(ORDO NEWS) — When it comes to the Cretaceous period, people mostly remember dinosaurs. But along with these lizards there was a great variety of plants. New finds in Washington state tell us this.
In the state of Washington (not to be confused with the capital of the United States, which is located in the District of Columbia), fossilized remains of fruits were found.
It turned out that the find belongs to the genus of flowering plants Ceratopetalum. Fossils were living plants around 82 to 80 million years ago, when dinosaurs were trampling the Earth.
The curiosity of the paleobotanical artifact is that Ceratopetalum was previously thought to have been distributed in the Southern Hemisphere. But it was found on the island of Sucia, not far from Canada.
More about the find
Interestingly, the genus Ceratopetalum still has living representatives that are found exclusively in the rainforests of Australia. The researchers named the new plant Ceratopetalum suciensis after the island of Sucia where they found it. The range of the family Cunoniaceae (to which Ceratopetalum belongs) is limited to the southern hemisphere of the Earth.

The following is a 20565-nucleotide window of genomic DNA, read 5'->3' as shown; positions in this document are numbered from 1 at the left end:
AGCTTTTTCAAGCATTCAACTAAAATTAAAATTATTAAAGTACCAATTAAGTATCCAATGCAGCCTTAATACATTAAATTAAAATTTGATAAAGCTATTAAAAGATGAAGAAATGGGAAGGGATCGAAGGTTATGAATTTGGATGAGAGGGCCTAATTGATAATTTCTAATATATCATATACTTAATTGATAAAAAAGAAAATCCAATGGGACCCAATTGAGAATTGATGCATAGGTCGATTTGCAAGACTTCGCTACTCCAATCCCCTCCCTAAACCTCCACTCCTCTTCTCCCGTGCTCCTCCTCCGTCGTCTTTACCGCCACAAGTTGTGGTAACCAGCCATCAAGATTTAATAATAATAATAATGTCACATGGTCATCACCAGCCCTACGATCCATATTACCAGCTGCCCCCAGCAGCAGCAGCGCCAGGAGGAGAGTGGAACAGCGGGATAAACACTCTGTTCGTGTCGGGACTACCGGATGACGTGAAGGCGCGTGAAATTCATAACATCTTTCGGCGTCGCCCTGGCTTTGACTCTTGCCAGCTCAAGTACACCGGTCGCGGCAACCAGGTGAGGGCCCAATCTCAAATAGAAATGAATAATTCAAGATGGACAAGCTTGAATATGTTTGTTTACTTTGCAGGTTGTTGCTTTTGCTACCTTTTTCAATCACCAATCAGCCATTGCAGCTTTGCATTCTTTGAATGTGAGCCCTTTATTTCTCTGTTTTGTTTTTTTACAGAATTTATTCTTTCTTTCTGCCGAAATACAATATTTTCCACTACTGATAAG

The entire family is restricted to the Southern Hemisphere, so it’s strange to find this fossil here in the Northern Hemisphere. We thought, “Wow, how did this get here?”
says study author Keana Tang.
Keana also says that both the genus Ceratopetalum and the entire Cunoniacea family belong to the lineage of the so-called “paleoarctic rainforests”.
These plants are believed to have originated on the ancient southern continent of Gondwana and spread southward due to the constant drop in temperature in Antarctica. However, the “way north” was to be limited to the Southern Hemisphere.
So far, researchers don’t know how Ceratopetalum suciensis ended up so far north:
- Perhaps it was a single plant (or a small group), whose seeds were accidentally brought to the Northern Hemisphere. This would indicate a biotic exchange between the hemispheres of the Earth.
- But it is also possible that the genus Ceratopetalum was a cosmopolitan plant that was widespread throughout the world 80 million years ago. And then it would also testify to the wide “biotic migration” of plants in the Cretaceous.
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